“Mise-en-scene organizes and directs much of our film experience by putting us in certain places and by arranging the people and objects of those places in specific ways” (Corrigan and White, 2015 : 64).
In “The Devil Wears Prada”, Mise-en-scene, plays a huge role in depicting the social normalities of females through their costumes. It is also used to show the transformation of Andy being taken by the social expectations of who she should be in society as a female. There is a lot of comparison between Andy and Emily (and the other females working in Runway) when it comes to costume shown in the film.
The journey of finding oneself in a world predominantly overtaken by female expectations and social normalities can be a very hard thing to achieve, especially without falling into the ways of surrounding people and materialistic objects. In “The Devil Wears Prada” (Frankel, David, 2006), “Supporting actors and character actors often add to the complexity of a film’s plot-line or emotional impact” (Corrigan and White, 2015 : 75). Emily and the other females, in this case, are seen as the perfect female in comparison to Andrea – or Andy – through the use of elements of mise-en-scene.
As Corrigan and White suggested, “makeup and costumes function as characters highlights, they draw out or point to important parts of a character’s personality” (2015 : 77). The black clothing of the workers of Runway gives the representation they are all the same kind of person. Using the same color helps symbolize the standardization of females in society and those who conform to the social normalities. Although the colours that Andy initially wears are bright, the clothing itself is quite dull and boring. In comparison to Emily and other workers at Runway, the choice of color and style of clothing is used to create a picture that at the start of the film, Andy is outcast and different from everyone else in regards to personality and style. Black is used to signify formality and professionalism in the fashion world and it is clear that Andy does not belong in this crowd. Mise-en-scene involves the audience “more thoroughly in the action or serve to highlight a movie’s themes” (Corrigan and White, 2015 : 75). In this case, it is used to highlight the transition of Andy conforming to the expectations in the form of Emily and the other workers. This is shown through the new style and color of Andy’s clothing, as the way that “actors are costumed and made up can play a central part in a film, describing tensions and changes in the character and the story” (Corrigan and White, 2015 : 77). With close inspection of chapter three in Suzanne Ferriss and Mallory Young’s “Chick Flicks: Contemporary Women at the Movies” (2008 : 41-57) located here, it emphasises the need to conform of female expectations with the “objectification of women and the equation of female intelligence with unattractiveness” (Ferriss and Young, 2008 : 41) in society. Andy has been propelled to change her appearance to fit in with the high standards that society presents for women.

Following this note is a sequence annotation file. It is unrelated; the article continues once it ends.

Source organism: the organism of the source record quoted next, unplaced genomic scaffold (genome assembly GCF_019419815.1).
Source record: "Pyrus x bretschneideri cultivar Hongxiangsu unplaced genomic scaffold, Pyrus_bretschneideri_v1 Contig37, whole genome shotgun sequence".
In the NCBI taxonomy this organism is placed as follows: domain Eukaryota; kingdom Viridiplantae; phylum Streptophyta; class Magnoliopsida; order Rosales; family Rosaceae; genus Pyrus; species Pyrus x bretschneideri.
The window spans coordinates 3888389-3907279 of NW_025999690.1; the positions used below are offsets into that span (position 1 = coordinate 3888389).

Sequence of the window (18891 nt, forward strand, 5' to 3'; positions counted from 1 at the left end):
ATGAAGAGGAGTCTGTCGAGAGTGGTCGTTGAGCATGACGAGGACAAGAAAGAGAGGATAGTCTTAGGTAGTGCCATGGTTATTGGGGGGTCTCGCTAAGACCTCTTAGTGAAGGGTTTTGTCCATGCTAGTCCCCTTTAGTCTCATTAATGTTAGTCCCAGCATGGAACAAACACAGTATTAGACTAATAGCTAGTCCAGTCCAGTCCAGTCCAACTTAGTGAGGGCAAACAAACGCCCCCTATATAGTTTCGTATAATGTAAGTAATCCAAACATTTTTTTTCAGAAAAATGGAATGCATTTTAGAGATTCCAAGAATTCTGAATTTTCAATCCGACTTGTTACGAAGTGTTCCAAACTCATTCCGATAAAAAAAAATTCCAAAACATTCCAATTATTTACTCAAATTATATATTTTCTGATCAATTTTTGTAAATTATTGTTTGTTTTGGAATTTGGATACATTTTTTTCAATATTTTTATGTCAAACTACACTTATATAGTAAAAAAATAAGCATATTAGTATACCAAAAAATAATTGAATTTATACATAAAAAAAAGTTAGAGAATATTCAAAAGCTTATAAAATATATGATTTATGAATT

Corrigan, Timothy and Patricia White, The Film Experience: An Introduction. 4th Edition, Bedford/St. Martin’s, 2015. Print.
“The Devil Wears Prada” Dir. David Frankel. 2006. Film
Plante, Michelle, “How Society’s Expectations of Females Shape Girls’ Lives”, 2012. Accessed at http://www.studymode.com/essays/How-Society’s-Expectations-Of-Females-Shape-1227698.html
Williams, Mari, “Fashion industry forces unrealistic expectations on women”, 2014. Accessed at http://www.florala.net/life/fashion-industry-forces-unrealistic-expectations-on-women/article_7125da2c-8926-11e3-8c78-001a4bcf6878.html
Ferriss, Suzanne, Mallory Young, “Chick Flicks: Contemporary Women at the Movies”, 2008. Accessed at https://books.google.co.nz/books?hl=en&lr=&id=9GSUAgAAQBAJ&oi=fnd&pg=PA41&dq=the+devil+wears+prada+female+expectations&ots=1R-ts7xQIe&sig=bxVpFJlV1dQnJ3LGB2F56-iCnWo#v=onepage&q=the%20devil%20wears%20prada%20female%20expectations&f=false